Stoltmann Law Offices, a Chicago-based securities and consumer protection law firm, is representing investors in FINRA Arbitration cases involving brokerage firms and speculative, high-risk investments. Our firm is becoming increasingly concerned about the prospects for investors with money locked-up in bonds offered by Legion Capital.
These bonds are debt obligations issued by Legion Capital, which is a publicly-held private equity company that provides loans for real estate development
Although public (LGCP), the stock has virtually no trading volume, is worth pennies per share, and trades “OTC” or “over the counter”. Financial records establish that Legion Capital has thirteen employees, has virtually no net-income, and has revenue of under one million dollars. Legion has a market cap of about $3,280.00 and is registered as a Regulation A company.
According to publicly available records, Legion Capital issued $20 million in two-year bonds and another $20 million in preferred stock pursuant to a Form 1-A under Regulation A of the Securities and Exchange Act, on or about June 2, 2021. These two year bonds were for a 5.5% annualized interest rate, paid monthly. An investment in this tiny company’s bonds is speculative and extremely risky. To make it worse, only paying investors 5.5% per year to put their capital at such risk, meant that investors are grossly under-compensated for taking this level of risk. These Legion Capital bonds are alternative investments and to make matters worse the bonds are unrated.
Alternative investments like these Legion Capital bonds, are speculative, extremely high risk, and are generally unsuitable for most investors
Factors that go into whether an investment is suitable include the investor’s age, net worth, investment experience, and critically, actual investment objectives and risk tolerance. Given the risk of total loss, and the mere 5.5% return, if an investor was solicited by a financial advisor to invest in these Legion Capital bonds, a number of questions should be asked about what reasonable alternatives were available instead of these speculative Legion Capital bonds.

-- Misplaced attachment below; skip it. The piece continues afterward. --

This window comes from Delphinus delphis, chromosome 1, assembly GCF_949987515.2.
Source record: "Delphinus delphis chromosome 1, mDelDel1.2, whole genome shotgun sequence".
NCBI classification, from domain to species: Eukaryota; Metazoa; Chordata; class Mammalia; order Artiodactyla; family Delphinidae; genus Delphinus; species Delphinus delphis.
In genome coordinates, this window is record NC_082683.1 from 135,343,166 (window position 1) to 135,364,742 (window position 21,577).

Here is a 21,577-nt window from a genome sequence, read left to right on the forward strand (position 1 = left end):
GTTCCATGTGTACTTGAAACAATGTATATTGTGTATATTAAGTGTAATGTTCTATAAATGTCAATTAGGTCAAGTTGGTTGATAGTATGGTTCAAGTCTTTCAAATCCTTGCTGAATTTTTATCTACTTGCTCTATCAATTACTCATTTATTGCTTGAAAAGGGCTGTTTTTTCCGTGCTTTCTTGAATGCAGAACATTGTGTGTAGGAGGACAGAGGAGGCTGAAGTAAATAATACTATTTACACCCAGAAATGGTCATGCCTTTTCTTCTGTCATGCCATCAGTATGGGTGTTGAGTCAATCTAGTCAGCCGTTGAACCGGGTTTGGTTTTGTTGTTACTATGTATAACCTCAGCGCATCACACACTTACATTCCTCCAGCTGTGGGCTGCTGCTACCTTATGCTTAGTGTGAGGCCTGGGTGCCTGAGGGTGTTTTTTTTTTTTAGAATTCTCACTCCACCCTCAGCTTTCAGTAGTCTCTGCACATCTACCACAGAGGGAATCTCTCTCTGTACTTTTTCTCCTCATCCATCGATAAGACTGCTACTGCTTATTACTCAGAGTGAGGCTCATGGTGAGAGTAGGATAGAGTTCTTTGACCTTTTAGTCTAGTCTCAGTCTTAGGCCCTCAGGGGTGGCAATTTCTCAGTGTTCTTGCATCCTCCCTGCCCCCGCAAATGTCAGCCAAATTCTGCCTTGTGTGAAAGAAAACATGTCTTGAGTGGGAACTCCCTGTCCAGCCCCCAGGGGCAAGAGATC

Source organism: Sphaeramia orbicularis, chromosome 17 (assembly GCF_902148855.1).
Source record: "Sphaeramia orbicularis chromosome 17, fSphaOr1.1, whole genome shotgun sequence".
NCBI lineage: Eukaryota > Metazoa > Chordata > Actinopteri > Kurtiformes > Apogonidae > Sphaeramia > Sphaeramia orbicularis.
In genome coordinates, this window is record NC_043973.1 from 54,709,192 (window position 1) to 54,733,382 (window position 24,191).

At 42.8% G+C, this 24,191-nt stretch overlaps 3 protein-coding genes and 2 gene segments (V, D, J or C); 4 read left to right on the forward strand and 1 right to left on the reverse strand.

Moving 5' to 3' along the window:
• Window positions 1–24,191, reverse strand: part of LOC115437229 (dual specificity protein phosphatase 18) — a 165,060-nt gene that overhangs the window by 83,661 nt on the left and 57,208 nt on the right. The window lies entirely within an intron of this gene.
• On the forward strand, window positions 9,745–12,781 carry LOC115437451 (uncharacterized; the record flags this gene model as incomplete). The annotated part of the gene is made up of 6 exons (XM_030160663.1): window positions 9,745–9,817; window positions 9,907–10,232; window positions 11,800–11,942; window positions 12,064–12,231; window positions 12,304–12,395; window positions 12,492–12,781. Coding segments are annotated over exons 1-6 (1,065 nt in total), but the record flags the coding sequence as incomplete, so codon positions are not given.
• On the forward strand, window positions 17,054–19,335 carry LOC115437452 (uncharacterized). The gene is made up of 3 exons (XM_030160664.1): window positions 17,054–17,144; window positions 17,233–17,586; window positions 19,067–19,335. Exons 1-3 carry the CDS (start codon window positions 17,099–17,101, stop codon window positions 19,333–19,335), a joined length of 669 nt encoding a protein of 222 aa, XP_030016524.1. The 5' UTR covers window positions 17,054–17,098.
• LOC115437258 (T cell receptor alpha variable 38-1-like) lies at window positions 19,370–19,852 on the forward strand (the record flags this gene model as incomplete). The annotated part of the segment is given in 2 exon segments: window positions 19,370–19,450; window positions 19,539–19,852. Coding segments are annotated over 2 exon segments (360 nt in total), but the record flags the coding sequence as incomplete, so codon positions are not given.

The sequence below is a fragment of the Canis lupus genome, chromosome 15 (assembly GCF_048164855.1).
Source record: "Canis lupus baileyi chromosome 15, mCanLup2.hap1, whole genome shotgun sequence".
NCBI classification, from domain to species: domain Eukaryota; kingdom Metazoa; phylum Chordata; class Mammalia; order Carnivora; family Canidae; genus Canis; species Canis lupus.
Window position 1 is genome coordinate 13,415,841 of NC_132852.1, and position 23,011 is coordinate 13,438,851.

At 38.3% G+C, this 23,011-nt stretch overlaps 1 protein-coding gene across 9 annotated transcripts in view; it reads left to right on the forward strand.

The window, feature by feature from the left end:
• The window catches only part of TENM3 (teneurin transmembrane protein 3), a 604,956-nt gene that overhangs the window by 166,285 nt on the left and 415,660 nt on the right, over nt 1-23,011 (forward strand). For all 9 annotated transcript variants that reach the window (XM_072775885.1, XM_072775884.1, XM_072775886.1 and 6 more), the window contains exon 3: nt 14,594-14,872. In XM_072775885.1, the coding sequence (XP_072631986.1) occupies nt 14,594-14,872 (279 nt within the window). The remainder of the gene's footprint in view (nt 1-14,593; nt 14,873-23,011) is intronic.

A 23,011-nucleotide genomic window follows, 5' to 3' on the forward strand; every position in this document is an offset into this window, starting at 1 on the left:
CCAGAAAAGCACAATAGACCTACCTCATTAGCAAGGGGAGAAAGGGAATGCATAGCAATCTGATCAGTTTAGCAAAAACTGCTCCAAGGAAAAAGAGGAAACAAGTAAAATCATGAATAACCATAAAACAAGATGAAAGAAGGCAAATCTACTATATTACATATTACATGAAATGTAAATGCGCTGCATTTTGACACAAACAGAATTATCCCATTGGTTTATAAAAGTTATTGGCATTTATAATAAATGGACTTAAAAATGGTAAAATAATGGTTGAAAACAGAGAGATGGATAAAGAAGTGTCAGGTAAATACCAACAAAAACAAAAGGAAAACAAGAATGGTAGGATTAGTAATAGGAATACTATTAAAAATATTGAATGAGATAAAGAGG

Legion Capital bonds are not traded and are illiquid. Further, if Legion Capital were to goes into bankruptcy or default on these bonds, given the total lack of capital the company has, the chances that investors would recover their investment is virtually zero. These private placement bonds also cannot be transferred or assigned to other investors – you are stuck with them until they mature.
When a brokerage firm recommends that clients invest in debt issued by penny-stock companies like Legion Capital, it must comply with Regulation Best Interest and all applicable securities rules, laws, and regulations. The existence of reasonably available alternatives dooms a recommendation under Regulation Best Interest. Instead of exposing client money to the risk of total loss – pure speculation – for a mere 5.5% return, a “reasonably available” alternative recommendation would include a basket of dividend-paying stocks or bond-ETFs which offer similar yields and virtually no chance of total loss. Brokers sell these speculative bonds because they pay huge commissions – that is where the story begins and ends with these recommendations.
If you were sold Legion Capital bonds, you should contact Stoltmann Law Offices, P.C. for a free, no obligation initial consultation with a securities lawyer. Call 312-332-4200 today. Stoltmann Law Offices offers representation to defrauded investors nationwide on a contingency fee basis, which means we do not get paid until you do!